Stanford to host 100-year study on AI

Stanford University has invited leading thinkers from several institutions to begin a 100-year effort to study and anticipate how the effects of artificial intelligence will ripple through every aspect of how people work, live and play.


“Artificial intelligence is one of the most profound undertakings in science, and one that will affect every aspect of human life,” said Stanford President John Hennessy, who helped initiate the project. “Given Stanford’s pioneering role in AI and our interdisciplinary mindset, we feel obliged and qualified to host a conversation about how artificial intelligence will affect our children and our children’s children.”


“I’m very optimistic about the future and see great value ahead for humanity with advances in systems that can perceive, learn and reason,” said Horvitz, a distinguished scientist and managing director at Microsoft Research, who initiated AI100 as a private philanthropic initiative. “However, it is difficult to anticipate all of the opportunities and issues, so we need to create an enduring process.”


Ref: Stanford to host 100-year study on artificial intelligence – Stanford News

How Facebook Knows You Better Than Your Friends Do

This week, researchers from the University of Cambridge and Stanford University released a study indicating that Facebook may be better at judging people’s personalities than their closest friends, their spouses, and in some cases, even themselves. The study compared people’s Facebook “Likes” to their own answers in a personality questionnaire, as well as the answers provided by their friends and family, and found that Facebook outperformed any human, no matter their relation to the subjects.


The researchers began with a 100-item personality questionnaire that went viral after David Stillwell,apsychometricsprofessoratCambridge, posted it on Facebook back in 2007. Respondents answered questions that were meant to root out five key personality traits: openness, conscientiousness, extraversion, agreeableness, and neuroticism. Based on that survey, the researchers scored each respondent in all five traits.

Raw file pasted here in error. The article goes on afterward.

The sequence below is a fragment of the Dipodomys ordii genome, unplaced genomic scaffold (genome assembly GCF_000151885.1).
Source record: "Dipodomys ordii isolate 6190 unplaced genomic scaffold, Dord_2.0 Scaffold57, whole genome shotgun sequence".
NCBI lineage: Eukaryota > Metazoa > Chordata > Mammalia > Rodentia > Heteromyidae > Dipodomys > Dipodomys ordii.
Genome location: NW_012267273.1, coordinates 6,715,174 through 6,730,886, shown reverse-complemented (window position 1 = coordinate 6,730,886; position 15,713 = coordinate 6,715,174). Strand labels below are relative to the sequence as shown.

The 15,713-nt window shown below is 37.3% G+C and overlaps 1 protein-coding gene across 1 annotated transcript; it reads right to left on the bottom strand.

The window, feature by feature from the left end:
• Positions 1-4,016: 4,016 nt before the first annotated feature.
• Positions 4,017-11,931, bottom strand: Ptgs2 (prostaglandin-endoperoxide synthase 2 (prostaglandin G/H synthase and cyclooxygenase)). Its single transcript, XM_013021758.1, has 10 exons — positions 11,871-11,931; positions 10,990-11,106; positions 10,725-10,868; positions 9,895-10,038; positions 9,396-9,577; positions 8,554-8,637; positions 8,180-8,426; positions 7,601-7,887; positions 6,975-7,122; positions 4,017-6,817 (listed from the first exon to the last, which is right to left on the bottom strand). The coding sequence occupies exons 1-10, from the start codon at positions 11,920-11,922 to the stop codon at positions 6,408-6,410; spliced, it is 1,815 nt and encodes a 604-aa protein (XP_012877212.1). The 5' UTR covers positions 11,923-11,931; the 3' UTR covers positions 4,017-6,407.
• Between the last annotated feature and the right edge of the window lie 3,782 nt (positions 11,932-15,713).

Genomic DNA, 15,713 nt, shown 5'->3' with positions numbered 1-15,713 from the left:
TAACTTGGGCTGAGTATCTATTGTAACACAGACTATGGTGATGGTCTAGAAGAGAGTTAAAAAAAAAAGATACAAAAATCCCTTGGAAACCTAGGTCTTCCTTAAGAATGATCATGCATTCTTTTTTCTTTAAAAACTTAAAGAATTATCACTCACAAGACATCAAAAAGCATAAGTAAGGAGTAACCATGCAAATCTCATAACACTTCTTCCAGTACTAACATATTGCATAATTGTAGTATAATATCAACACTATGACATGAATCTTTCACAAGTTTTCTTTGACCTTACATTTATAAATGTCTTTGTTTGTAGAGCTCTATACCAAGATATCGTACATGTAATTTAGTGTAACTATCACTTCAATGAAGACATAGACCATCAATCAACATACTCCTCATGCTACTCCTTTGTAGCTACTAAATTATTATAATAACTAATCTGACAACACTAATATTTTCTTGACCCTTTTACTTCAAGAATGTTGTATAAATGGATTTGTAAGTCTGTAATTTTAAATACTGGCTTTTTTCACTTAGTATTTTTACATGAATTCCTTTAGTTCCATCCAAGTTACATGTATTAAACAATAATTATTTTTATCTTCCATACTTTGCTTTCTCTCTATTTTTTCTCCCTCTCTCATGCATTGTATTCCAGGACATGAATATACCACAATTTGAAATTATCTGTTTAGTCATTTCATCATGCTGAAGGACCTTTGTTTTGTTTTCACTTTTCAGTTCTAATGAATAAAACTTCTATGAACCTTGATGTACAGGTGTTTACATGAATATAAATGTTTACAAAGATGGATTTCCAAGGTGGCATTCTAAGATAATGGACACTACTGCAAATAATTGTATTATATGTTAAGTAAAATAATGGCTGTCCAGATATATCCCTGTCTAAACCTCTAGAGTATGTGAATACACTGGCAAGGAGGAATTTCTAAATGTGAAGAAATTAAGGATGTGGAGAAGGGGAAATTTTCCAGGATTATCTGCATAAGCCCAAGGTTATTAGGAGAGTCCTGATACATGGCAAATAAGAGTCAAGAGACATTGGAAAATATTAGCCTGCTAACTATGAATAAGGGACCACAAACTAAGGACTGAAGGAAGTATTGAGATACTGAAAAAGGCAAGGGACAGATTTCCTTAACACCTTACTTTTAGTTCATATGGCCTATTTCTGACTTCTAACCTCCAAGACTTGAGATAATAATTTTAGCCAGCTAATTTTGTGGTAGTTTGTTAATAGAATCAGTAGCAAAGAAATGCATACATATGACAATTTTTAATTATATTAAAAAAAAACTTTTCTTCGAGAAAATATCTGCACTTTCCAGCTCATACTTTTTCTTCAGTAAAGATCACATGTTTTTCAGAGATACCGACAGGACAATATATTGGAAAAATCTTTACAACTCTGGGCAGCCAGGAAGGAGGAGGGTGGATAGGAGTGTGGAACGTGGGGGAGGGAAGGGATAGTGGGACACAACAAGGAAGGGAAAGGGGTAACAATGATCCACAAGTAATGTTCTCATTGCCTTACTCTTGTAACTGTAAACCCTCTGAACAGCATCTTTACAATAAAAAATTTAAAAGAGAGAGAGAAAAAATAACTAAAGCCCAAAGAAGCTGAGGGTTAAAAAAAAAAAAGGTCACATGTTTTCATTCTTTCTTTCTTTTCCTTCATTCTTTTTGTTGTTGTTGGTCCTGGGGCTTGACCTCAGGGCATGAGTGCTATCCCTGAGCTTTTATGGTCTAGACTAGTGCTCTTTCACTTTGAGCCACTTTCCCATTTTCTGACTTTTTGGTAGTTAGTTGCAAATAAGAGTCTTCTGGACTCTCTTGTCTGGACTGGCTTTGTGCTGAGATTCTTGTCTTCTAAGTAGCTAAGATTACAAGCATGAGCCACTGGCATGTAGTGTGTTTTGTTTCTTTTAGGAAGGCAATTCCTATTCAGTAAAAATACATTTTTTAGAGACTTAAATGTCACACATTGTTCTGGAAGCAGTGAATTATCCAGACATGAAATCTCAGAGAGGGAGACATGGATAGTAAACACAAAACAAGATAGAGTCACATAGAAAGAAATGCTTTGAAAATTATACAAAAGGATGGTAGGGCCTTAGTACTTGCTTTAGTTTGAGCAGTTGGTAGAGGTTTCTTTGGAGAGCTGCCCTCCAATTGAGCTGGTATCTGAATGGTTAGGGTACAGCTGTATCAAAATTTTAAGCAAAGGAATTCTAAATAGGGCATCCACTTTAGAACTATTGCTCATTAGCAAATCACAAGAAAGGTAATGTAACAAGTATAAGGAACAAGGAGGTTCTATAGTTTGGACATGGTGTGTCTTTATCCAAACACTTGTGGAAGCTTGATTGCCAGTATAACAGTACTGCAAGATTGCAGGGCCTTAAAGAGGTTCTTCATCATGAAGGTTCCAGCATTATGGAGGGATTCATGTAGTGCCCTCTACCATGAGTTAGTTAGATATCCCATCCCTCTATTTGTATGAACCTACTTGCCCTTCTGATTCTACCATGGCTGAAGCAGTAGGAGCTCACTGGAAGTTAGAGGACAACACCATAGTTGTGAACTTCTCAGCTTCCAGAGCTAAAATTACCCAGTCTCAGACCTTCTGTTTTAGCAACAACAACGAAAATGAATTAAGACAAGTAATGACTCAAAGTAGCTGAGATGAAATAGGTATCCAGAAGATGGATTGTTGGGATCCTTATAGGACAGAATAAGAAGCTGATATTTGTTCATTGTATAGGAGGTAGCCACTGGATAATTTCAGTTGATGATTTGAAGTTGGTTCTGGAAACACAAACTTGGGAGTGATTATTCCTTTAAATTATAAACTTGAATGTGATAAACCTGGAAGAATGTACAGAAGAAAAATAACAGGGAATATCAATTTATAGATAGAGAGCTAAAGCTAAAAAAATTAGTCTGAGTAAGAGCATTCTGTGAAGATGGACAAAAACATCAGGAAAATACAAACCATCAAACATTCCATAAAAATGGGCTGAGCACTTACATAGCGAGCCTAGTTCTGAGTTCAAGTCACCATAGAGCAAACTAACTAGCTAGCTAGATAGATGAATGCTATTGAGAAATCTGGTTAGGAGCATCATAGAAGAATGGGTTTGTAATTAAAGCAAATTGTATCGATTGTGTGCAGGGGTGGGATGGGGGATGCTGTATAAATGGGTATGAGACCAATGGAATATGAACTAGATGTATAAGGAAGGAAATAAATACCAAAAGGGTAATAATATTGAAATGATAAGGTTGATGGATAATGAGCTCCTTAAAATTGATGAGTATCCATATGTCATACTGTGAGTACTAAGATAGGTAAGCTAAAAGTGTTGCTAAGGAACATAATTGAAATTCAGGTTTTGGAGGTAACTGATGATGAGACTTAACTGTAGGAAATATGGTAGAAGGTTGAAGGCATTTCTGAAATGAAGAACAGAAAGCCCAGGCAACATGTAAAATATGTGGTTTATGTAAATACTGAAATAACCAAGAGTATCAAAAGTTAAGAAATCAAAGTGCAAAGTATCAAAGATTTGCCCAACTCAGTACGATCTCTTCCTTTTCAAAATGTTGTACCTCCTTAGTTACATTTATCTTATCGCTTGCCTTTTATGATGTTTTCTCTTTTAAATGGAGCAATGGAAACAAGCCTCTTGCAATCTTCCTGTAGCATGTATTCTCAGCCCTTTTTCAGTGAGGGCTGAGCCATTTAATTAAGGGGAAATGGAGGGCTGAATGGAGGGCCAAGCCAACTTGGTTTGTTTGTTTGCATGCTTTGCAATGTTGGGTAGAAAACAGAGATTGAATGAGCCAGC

Then, the researchers created an algorithm and fed it with everyrespondent’spersonalityscores, as well as their “Likes,” to which subjects voluntarily gave researchers access. The researchers only included “Likes”thatrespondentssharedwithat least 20 other respondents. That enabled the model to connect certain “Likes” to certain personality traits. If, for instance, several people who liked Snooki on Facebook also scored high in the extroverted category, the system would learn that Snooki lovers are more outgoing. The more “Likes” the system saw, the better its judgment became.

In the end, the researchers found that with information on just ten Facebook “Likes,” the algorithm was more accurate than the average person’s colleague. With 150 “Likes,” it could outsmart people’s families, and with 300 “Likes,”itcouldbestaperson’sspouse.


While the researchers admit the results were surprising, they say there’s good reason for it. For starters, computers don’t forget. While our judgment of people may change based on our most recent — or most dramatic — interactions with them, computers give a person’s entire history equal weight. Computers alsodon’thaveexperiencesoropinionsof their own. They’re not limited by their own cultural references, and they don’t find certain personality traits, likes, or interests good or bad. “Computers don’t understand that certain personalities are more socially desirable,” Kosinski says. “Computers don’t like any of us.”


How Facebook Knows You Better Than Your Friends Do – Wired